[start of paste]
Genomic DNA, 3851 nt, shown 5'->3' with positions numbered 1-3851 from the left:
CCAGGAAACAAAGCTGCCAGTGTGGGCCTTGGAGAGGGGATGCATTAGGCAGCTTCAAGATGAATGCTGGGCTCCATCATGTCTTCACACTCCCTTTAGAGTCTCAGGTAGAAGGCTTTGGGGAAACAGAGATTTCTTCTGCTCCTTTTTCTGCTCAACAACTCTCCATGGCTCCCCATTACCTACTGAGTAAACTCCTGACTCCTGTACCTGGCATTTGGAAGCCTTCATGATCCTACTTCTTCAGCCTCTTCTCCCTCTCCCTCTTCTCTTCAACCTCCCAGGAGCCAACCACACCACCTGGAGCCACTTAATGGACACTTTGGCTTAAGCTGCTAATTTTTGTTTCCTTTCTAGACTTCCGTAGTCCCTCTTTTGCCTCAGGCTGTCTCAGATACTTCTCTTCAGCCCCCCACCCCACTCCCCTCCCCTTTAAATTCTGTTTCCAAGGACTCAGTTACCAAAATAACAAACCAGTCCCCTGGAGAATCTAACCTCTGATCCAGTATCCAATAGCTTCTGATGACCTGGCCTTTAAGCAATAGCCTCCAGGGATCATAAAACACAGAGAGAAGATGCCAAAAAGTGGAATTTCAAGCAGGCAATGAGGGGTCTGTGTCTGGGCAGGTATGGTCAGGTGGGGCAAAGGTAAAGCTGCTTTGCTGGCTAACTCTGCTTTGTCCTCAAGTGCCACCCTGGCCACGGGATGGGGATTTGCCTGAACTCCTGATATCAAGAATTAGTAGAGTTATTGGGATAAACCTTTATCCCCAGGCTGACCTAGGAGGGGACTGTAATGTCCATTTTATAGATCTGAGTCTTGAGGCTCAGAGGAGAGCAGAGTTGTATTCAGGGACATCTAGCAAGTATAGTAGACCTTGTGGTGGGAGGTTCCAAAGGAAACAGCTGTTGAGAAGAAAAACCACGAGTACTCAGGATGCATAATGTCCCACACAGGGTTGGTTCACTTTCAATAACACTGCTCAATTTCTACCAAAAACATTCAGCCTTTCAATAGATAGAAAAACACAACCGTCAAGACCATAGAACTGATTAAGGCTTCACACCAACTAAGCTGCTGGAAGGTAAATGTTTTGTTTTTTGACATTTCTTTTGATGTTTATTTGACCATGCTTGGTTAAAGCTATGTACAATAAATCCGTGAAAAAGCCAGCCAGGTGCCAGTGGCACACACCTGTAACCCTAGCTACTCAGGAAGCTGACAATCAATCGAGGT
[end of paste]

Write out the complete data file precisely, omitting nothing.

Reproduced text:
Genomic DNA, 3851 nt, shown 5'->3' with positions numbered 1-3851 from the left:
CCAGGAAACAAAGCTGCCAGTGTGGGCCTTGGAGAGGGGATGCATTAGGCAGCTTCAAGATGAATGCTGGGCTCCATCATGTCTTCACACTCCCTTTAGAGTCTCAGGTAGAAGGCTTTGGGGAAACAGAGATTTCTTCTGCTCCTTTTTCTGCTCAACAACTCTCCATGGCTCCCCATTACCTACTGAGTAAACTCCTGACTCCTGTACCTGGCATTTGGAAGCCTTCATGATCCTACTTCTTCAGCCTCTTCTCCCTCTCCCTCTTCTCTTCAACCTCCCAGGAGCCAACCACACCACCTGGAGCCACTTAATGGACACTTTGGCTTAAGCTGCTAATTTTTGTTTCCTTTCTAGACTTCCGTAGTCCCTCTTTTGCCTCAGGCTGTCTCAGATACTTCTCTTCAGCCCCCCACCCCACTCCCCTCCCCTTTAAATTCTGTTTCCAAGGACTCAGTTACCAAAATAACAAACCAGTCCCCTGGAGAATCTAACCTCTGATCCAGTATCCAATAGCTTCTGATGACCTGGCCTTTAAGCAATAGCCTCCAGGGATCATAAAACACAGAGAGAAGATGCCAAAAAGTGGAATTTCAAGCAGGCAATGAGGGGTCTGTGTCTGGGCAGGTATGGTCAGGTGGGGCAAAGGTAAAGCTGCTTTGCTGGCTAACTCTGCTTTGTCCTCAAGTGCCACCCTGGCCACGGGATGGGGATTTGCCTGAACTCCTGATATCAAGAATTAGTAGAGTTATTGGGATAAACCTTTATCCCCAGGCTGACCTAGGAGGGGACTGTAATGTCCATTTTATAGATCTGAGTCTTGAGGCTCAGAGGAGAGCAGAGTTGTATTCAGGGACATCTAGCAAGTATAGTAGACCTTGTGGTGGGAGGTTCCAAAGGAAACAGCTGTTGAGAAGAAAAACCACGAGTACTCAGGATGCATAATGTCCCACACAGGGTTGGTTCACTTTCAATAACACTGCTCAATTTCTACCAAAAACATTCAGCCTTTCAATAGATAGAAAAACACAACCGTCAAGACCATAGAACTGATTAAGGCTTCACACCAACTAAGCTGCTGGAAGGTAAATGTTTTGTTTTTTGACATTTCTTTTGATGTTTATTTGACCATGCTTGGTTAAAGCTATGTACAATAAATCCGTGAAAAAGCCAGCCAGGTGCCAGTGGCACACACCTGTAACCCTAGCTACTCAGGAAGCTGACAATCAATCGAGGT